Ambulance calls were ‘off the charts’ in 2021 due to pandemic

CVFD honors Dick Groff for 46 years of accomplishments

From left, Capt. Andrea Whitcomb and Cordova Fire Chief Mike Hicks lead a ceremony memorializing the firefighters who died responding to the Sept. 11 attacks. (Jan. 8, 2022) Photo by Zachary Snowdon Smith/for The Cordova Times

Saturday, Jan. 8, Cordova Volunteer Fire Department members gathered at the Powder House bar and grill to reflect on the challenges and achievements of the past two years, to recognize high-achieving department members and to honor the 343 firefighters who died in the World Trade Center attacks.

Lt. Jesse Poplin rings a bell in memory of the firefighters who died responding to the Sept. 11 attacks. (Jan. 8, 2022) Photo by Zachary Snowdon Smith/for The Cordova Times

In 2020, the CVFD recorded just 16 fire runs, perhaps the department’s lowest number of fire runs ever, Fire Chief Mike Hicks told attendees, who dined on prime rib and shrimp, followed by “Russian pudding.” 2020 also recorded 136 ambulance runs, the same number as the previous year.

In 2021, the department received 30 fire calls and 181 ambulance calls, an extremely high number that Hicks attributed to the influence of the coronavirus pandemic.

“I think that’s off the charts for us,” Hicks said. “That’s a phenomenal amount of calls. Whether it’s a minor call or a major call, they all take time.”

Notable events during 2021 included a boat explosion, various vehicle and structure fires, an incident in which an elderly resident’s roof had to be repaired under high winds and a search operation ending in the rescue of a person suffering from hypothermia. The department provided over 25,000 hours of volunteer time to the community through September 2021, Hicks said.

“Many of the things we do are impossible without inter-agency cooperation,” Hicks said, recognizing the department’s partnerships with the U.S. Forest Service, the Alaska State Troopers and the Native Village of Eyak. “They’re always there to help… We’ve got a really, really good working relationship that took years and years to establish.”

Cordova Fire Chief Mike Hicks. (Jan. 8, 2022) Photo by Zachary Snowdon Smith/for The Cordova Times

Hicks recalled an incident in which the CVFD, the Alaska Wildlife Troopers and the USFS rescued five people who had become stuck in the Sheridan River rapids after their rafts capsized. The five unfortunate rafters were rescued uninjured. Before the incident, Hicks had advised the rafters not to venture down the Sheridan River, he said.

“After we got them all out and got them warm and dry… I walked up and said, ‘Hi, remember me?’” Hicks quipped.

Also in 2021, department members attended an active shooter response training and an urban search-and-rescue class, both of which were funded by grants written by city of Cordova Emergency Management Coordinator Heather Brannon.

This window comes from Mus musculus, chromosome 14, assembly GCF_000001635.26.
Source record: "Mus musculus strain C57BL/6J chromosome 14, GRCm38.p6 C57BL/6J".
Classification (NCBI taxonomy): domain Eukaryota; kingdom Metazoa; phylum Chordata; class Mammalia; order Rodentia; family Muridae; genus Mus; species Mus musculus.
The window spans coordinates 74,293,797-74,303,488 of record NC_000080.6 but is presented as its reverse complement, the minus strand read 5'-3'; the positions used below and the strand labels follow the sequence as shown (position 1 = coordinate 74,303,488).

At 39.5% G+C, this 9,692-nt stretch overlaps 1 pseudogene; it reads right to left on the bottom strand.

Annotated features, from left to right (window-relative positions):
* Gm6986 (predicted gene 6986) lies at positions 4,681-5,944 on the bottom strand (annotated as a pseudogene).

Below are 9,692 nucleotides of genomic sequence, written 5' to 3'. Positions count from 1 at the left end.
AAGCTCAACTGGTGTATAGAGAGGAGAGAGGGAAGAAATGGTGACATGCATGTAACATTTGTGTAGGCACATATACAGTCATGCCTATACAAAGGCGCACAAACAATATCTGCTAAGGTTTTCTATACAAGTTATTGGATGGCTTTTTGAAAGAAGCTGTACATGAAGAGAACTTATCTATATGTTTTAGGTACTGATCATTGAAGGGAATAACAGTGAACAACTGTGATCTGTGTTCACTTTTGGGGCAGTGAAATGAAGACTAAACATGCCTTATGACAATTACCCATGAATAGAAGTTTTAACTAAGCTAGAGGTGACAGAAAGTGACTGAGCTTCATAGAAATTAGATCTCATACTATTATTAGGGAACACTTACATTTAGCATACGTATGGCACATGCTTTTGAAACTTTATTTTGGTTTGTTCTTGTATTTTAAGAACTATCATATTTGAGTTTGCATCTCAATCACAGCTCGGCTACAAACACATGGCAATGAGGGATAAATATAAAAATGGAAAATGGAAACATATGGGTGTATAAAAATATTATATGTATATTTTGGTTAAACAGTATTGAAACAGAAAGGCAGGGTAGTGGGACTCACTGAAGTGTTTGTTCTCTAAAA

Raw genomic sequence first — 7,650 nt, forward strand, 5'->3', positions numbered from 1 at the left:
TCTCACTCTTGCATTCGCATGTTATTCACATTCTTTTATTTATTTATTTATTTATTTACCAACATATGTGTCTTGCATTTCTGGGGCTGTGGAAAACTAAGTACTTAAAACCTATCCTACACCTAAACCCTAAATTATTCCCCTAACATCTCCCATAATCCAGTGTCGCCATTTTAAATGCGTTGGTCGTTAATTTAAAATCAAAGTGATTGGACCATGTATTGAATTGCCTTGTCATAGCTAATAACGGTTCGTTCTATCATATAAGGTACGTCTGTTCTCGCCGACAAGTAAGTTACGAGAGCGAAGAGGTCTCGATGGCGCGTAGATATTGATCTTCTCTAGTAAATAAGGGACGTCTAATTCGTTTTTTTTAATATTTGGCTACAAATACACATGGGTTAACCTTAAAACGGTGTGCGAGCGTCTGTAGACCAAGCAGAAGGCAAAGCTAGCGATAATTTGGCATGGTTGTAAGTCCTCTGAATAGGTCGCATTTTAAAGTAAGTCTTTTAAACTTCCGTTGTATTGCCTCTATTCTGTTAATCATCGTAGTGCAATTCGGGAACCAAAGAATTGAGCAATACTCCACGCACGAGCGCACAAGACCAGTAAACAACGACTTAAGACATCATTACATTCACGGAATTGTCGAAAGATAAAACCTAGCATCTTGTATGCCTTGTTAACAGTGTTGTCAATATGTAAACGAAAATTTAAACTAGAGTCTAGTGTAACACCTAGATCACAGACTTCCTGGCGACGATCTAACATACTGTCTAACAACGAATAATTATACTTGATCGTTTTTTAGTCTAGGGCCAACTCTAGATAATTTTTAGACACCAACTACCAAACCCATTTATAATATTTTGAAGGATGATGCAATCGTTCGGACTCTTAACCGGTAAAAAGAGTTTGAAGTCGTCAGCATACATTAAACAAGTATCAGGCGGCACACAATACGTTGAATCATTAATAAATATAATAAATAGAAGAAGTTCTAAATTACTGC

Much of the department’s activity from 2020 onward centered on pandemic response. The department purchased about $20,000 in personal respirators for its medics and spent another $30,000 on COVID-safety remodeling for the facilities of the Cordova Police Department, dispatch, Department of Motor Vehicles and Alaska Wildlife Troopers, Hicks said.

The department was fortunate to have plenty of high-quality personal protective equipment available from previous years, he said.

“When other people around the country were looking for stuff, we here in Alaska are perpetual hoarders — we were hoarding long before it was fashionable,” Hicks remarked.

From left, Fire Chief Mike Hicks presents a letter of commendation to Deputy Fire Chief Paul Trumblee. (Jan. 8, 2022) Photo by Zachary Snowdon Smith/for The Cordova Times

Hicks also presented a letter of commendation to Deputy Fire Chief Paul Trumblee, recognizing Trumblee for his leadership during his March-August 2020 tenure as incident commander for the Cordova COVID-19 Incident Management Team.

“Everybody in this community, altogether, did a really, really good job preventing what could have been a lot worse,” Hicks said.

From left, Lieutenant Lisa Carroll and Fire Chief Mike Hicks present Dick Groff with a plaque recognizing Groff’s various accomplishments during his 46-year career with the Cordova Volunteer Fire Department. (Jan. 8, 2022) Photo by Zachary Snowdon Smith/for The Cordova Times

Dick Groff, who served with the department from 1974-2020, was presented with a large plaque displaying a gold-bladed fire axe. Groff, who joined the department “at the ripe old age of 38,” became one of Alaska’s first certified firefighters, trained hundreds of other firefighters, won a special commendation for saving a person from a drug overdose in 2004, and served as a key member of the department’s disaster management team in 2012, when Cordova received 37 feet of snow, among other accomplishments. Lieutenant Lisa Carroll was the driving force behind the award, department officials said.

“When you’re doing what you love, it’s not hard,” Groff said.

From left, Fire Chief Mike Hicks presents Capt. Micah Renfeldt with a plaque recognizing Renfeldt for 10 years working with the department. (Jan. 8, 2022) Photo by Zachary Snowdon Smith/for The Cordova Times

Also singled out for special recognition were engineer Jerry LeMaster, a 35-year member of the department, and Capt. Micah Renfeldt, a 10-year member. Carroll and Capt. Stephen Phillips were also honored for their contributions to the department.

Fire Chief Mike Hicks addresses the Cordova Volunteer Fire Department’s annual banquet at The Powder House bar and grill. (Jan. 8, 2022) Photo by Zachary Snowdon Smith/for The Cordova Times